If Edinburgh’s rousing second-half fightback to claim a shock win against Stade Francais in the European Challenge Cup at Murrayfield on Saturday felt like emerging from a long dark tunnel into glorious sunshine, then the man-of-the-match performance from Sam Hidalgo-Clyne was an added bonus which must have had the team’s long-suffering supporters wondering if Christmas had arrived early.
Eighteen months ago, the scrum-half was one of the hottest properties in Scottish rugby: a fearless maverick at the base of the scrum, with the pace of a winger and a killer instinct when hunting out attacking opportunities.
It is hard to pinpoint exactly when things started to stall, but by the start of this season Hidalgo-Clyne seemed to have dropped to third in the scrum-half pecking order at the club.
He had been a member of the Scotland squad at the 2015 World Cup, but was nowhere near the reckoning for the national team’s recent autumn Test series, despite the unavailability of Henry Pyrgos through injury. The 23-year-old was stuck on the outside looking in as Ali Price of Glasgow Warriors emerged as the natural ying to Greig Laidlaw’s yang in the dark blue No 9 jersey.
Frankly, Edinburgh (and Scottish rugby, for that matter) cannot afford to let a player of Hidalgo-Clyne’s ability drift out of the reckoning, but that seemed to be what was happening. Then, two weeks ago, his fortunes started to change.
When asked if he has started doing anything differently in order to force his way into the frame at Edinburgh, Hidalgo-Clyne shakes his head.
“Probably not, I’m working just as hard. I’m probably just getting more of an opportunity and I need to make sure I take it this time,” he said.
“The coaches told me to just keep working on my game management and my core skills like passing, so I have put a lot of effort into that and in the last couple of games I have been reaping the rewards.”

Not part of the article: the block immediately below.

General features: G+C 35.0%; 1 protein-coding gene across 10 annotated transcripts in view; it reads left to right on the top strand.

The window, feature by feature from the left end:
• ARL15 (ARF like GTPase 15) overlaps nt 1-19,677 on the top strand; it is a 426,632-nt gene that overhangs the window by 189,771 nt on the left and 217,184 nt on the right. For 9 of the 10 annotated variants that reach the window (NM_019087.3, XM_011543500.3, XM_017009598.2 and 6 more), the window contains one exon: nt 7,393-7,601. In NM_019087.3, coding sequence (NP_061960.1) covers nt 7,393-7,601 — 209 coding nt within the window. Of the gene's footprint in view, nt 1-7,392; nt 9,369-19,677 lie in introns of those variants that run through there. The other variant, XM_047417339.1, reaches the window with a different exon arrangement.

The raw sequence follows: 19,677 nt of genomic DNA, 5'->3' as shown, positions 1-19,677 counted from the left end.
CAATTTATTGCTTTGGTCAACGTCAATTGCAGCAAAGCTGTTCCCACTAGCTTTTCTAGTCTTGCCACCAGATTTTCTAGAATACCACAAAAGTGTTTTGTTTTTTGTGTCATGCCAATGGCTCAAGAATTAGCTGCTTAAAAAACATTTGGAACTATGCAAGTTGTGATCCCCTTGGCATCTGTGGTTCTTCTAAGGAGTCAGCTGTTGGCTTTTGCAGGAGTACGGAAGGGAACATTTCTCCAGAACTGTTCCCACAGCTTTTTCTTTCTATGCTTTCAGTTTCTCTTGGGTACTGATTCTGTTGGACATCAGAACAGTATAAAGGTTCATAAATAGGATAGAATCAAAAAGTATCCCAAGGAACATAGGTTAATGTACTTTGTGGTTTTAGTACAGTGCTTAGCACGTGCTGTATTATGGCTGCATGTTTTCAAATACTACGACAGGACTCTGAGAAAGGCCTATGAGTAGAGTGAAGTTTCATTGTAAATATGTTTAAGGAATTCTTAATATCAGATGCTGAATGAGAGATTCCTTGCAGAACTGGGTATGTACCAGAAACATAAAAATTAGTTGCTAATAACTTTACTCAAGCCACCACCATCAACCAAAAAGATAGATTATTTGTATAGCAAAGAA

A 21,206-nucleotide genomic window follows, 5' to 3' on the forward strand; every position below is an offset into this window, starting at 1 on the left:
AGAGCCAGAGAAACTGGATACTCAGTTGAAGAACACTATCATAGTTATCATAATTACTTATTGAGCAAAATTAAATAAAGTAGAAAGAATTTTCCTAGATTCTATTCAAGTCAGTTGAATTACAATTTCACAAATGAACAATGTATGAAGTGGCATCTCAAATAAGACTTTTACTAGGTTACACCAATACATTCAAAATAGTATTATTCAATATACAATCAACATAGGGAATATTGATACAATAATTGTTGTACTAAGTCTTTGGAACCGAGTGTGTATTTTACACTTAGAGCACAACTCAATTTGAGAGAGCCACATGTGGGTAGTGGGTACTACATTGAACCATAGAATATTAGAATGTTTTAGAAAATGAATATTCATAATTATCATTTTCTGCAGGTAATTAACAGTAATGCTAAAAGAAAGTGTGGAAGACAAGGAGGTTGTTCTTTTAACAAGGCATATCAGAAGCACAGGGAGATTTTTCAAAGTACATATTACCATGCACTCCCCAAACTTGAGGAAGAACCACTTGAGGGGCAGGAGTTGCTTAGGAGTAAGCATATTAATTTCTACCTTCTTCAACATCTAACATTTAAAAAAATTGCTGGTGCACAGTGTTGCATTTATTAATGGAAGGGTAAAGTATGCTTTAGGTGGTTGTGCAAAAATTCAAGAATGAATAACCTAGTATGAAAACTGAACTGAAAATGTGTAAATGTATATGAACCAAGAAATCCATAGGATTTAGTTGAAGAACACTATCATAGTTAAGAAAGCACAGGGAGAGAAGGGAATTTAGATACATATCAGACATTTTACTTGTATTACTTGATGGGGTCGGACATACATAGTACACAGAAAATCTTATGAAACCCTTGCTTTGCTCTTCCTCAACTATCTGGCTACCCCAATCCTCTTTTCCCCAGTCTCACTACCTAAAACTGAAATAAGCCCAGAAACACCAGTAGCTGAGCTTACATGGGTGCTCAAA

Hidalgo-Clyne was given only his third start in 12 matches so far this season for Edinburgh in an away loss to the Ospreys 12 days ago, then really hit his straps against Stade on Saturday evening – scoring the home team’s third try as they battled back from 20-3 down to achieve a remarkable 28-23 victory.
He said: “The big thing for me through the process was not forgetting my own game. I worked on game management and passing and got that up to scratch and then almost forgot about my running game when I saw opportunities. So I have had to find that balance and not forget what I am good at.”
After four defeats on the bounce in the Pro12, Saturday’s victory was exactly what interim head coach Duncan Hodge needed as he goes about making his case for being given the job on a permanent basis – and, according to Hidalgo-Clyne, it is no more than the man in charge deserves.
“Hodgey is great as a coach,” he added. “He is always looking into technical things in training and changes things up. When he needs to he will let us know his thoughts when things are going wrong.
“At times you need honesty and he has been great with us so far, so we need to start paying him back with some more good results. There is more of an ethos and mentality to really score tries and go for it, to look at our attack shape and look to counter off other teams’ mistakes.
“Because we are doing that we will make more mistakes because we are trying things and throwing offloads and it is a risk, but any good team does it and we are finding the balance at the moment.
“Our results don’t show how we have been playing. It is frustrating and it is something that we have been speaking about.
“We need to start backing up results and fly up the league by beating teams at the bottom,” added Hidalgo-Clyne.